Washington, DC, Sept. 5, 2019 — More than 1,500 people die annually from motor vehicle-related carbon monoxide poisoning, yet the nation’s transportation safety watchdog has taken no preventative actions, according to documents obtained through a lawsuit brought by Public Employees for Environmental Responsibility (PEER). Compounding its inaction, the National Highway Traffic Safety Administration (NHTSA) has blocked efforts to require carbon monoxide detectors in cars with keyless ignitions, the latest source of CO-induced deaths and injuries.
Millions of cars on U.S. roads are equipped with keyless ignition systems that allow cars to continue running even after the fob is removed, resulting in many accidental poisonings. In addition, vehicles venting CO into passenger compartments have been the cause of major recalls.
In 2018 without explanation, NHTSA rejected a PEER petition for rule-making to require CO detectors in all new gas-powered motor vehicles and built-in engine cut-offs when the gas reaches dangerous levels inside a vehicle. Last fall, PEER submitted a Freedom of Information Act (FOIA) request seeking both an explanation for this denial and to learn the outcome of other steps the agency promised to take. In January, PEER filed suit to compel production.
Confronted in court, NHTSA says it has no responsive records it is willing to release. In an email to PEER, the Assistant U.S. Attorney, Diana Valdivia, representing the agency indicates –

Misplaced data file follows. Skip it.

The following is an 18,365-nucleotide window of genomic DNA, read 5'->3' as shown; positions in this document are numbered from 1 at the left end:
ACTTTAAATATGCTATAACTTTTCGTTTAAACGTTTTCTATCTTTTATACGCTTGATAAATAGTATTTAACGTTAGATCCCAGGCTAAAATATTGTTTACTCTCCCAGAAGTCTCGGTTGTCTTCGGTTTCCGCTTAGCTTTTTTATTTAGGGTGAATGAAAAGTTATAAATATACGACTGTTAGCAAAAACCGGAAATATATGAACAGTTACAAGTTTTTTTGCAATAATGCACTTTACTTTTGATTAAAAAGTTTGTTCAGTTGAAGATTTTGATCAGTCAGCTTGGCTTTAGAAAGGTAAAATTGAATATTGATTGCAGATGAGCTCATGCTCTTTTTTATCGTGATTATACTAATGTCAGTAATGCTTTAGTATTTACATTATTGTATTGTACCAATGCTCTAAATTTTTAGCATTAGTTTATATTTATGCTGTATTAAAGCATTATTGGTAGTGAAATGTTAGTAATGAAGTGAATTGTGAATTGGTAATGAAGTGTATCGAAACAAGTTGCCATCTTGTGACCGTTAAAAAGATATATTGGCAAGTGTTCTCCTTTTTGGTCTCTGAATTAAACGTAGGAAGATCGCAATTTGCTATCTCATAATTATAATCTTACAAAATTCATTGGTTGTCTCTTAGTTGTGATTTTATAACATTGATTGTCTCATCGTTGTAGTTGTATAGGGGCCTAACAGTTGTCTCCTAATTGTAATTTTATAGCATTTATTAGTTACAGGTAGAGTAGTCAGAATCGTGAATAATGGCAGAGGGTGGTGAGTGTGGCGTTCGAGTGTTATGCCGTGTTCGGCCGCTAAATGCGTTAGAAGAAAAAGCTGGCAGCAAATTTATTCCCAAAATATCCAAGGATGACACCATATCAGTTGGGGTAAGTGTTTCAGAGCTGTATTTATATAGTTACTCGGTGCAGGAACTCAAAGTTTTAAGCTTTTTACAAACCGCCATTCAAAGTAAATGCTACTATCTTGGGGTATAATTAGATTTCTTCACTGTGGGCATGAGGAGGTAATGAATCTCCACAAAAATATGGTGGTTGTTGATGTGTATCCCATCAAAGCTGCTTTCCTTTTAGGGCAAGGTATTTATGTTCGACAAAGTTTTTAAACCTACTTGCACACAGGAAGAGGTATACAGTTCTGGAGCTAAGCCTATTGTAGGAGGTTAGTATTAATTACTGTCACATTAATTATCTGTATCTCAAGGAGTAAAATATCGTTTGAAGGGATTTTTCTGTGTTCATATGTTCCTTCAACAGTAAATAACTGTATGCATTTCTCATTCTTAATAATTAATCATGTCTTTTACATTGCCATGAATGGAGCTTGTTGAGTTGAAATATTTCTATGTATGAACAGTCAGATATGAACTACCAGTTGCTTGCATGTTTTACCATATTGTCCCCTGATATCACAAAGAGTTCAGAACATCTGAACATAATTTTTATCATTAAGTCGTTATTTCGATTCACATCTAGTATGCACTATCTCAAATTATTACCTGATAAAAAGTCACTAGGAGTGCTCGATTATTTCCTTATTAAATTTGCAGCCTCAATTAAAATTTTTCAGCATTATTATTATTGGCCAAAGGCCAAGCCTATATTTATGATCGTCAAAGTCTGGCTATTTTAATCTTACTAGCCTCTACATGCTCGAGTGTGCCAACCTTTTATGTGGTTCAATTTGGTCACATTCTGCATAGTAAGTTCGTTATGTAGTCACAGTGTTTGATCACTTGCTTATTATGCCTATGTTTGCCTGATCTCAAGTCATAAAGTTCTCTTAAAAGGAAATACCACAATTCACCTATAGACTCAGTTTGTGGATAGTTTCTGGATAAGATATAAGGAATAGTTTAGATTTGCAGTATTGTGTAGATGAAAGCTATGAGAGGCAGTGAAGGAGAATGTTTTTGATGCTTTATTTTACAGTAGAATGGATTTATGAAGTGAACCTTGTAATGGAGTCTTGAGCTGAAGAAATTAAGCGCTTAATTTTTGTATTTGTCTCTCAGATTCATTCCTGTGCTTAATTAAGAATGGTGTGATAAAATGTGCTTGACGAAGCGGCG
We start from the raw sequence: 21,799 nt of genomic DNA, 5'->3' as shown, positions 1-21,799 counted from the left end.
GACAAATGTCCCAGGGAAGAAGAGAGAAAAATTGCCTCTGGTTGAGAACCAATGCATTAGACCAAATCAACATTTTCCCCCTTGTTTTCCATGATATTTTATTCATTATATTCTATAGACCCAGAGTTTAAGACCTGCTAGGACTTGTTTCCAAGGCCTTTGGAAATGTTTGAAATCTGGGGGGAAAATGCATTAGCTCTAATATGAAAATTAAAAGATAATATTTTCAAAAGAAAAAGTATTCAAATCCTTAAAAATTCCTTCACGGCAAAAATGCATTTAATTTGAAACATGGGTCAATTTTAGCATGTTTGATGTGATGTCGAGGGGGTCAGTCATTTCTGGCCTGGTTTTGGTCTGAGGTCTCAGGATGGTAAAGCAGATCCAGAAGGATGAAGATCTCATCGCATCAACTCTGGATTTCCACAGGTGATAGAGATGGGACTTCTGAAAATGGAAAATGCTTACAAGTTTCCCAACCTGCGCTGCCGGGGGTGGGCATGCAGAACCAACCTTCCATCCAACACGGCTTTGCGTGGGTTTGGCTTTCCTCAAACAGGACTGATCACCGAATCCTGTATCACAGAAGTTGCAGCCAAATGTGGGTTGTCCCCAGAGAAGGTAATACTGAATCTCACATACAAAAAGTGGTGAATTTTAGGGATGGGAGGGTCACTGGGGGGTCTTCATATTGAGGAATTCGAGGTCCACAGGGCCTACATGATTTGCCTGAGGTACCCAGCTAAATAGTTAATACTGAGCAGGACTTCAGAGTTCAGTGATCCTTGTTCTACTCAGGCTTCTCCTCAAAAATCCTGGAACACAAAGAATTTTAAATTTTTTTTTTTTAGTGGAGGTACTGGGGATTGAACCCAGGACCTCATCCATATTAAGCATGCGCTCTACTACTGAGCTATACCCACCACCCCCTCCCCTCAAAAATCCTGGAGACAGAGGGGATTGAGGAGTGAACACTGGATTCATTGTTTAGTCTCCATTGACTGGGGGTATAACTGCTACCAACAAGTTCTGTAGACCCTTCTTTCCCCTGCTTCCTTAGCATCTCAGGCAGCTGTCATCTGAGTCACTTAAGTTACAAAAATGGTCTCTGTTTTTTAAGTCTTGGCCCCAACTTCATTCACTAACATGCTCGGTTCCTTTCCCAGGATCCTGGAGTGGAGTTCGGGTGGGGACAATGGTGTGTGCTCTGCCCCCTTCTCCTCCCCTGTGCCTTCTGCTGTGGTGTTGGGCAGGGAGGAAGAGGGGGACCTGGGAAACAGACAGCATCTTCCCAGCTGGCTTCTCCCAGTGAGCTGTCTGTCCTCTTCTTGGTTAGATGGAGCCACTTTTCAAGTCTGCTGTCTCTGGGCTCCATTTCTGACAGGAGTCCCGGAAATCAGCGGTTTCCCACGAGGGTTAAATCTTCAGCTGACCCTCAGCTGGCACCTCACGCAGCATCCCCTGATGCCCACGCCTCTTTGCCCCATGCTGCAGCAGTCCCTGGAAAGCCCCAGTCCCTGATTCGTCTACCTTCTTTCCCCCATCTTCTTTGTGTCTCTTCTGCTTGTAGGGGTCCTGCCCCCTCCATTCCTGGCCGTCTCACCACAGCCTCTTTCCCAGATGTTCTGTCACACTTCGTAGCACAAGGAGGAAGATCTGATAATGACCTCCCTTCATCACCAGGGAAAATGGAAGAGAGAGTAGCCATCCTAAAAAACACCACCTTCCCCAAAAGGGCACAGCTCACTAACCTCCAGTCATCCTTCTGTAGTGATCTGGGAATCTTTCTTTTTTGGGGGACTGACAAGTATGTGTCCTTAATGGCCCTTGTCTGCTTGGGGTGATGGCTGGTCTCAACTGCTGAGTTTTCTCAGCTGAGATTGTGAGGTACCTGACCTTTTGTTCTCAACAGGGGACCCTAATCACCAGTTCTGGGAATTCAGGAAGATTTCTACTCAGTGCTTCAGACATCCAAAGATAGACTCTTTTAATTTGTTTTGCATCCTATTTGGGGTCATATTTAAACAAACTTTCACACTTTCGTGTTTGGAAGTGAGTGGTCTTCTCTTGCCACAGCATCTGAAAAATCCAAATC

- It is withholding its explanation for denying the PEER petition “as deliberative”;
- It never completed a 2016 review of dangers from keyless ignitions in automobiles; and
- It has no records reflecting its response to a similar regulation proposed in 2011 by the Society of Automotive Engineers or its announced 2013-14 investigation of seven automakers concerning their safety features for keyless vehicles.
“NHTSA will not explain why it has done nothing for the past decade to prevent vehicular carbon monoxide deaths and injuries,” stated PEER Executive Director Tim Whitehouse. “From these records, NHTSA can best be described as a supremely sleepy safety sentinel.”
A number of U.S. Senators have also pressed NHTSA for action on the issue and received this reply:
“NHTSA is evaluating a range of options to determine the best path forward to address safety concerns related to keyless ignitions…NHTSA is also evaluating the best ways to quantify the safety problem as it is difficult to accurately obtain reliable data because these cases fall outside NHTSA’s normal data acquisition channels.”
“Our lawsuit reveals that even this bland response to Congress is simply not true,” added Whitehouse, noting that absent seven years-old fatality reports, the NHTSA produced no evidence of any effort to collect data, let alone evaluate options. “While carbon monoxide is odorless and colorless, its mounting body count is hard to overlook.”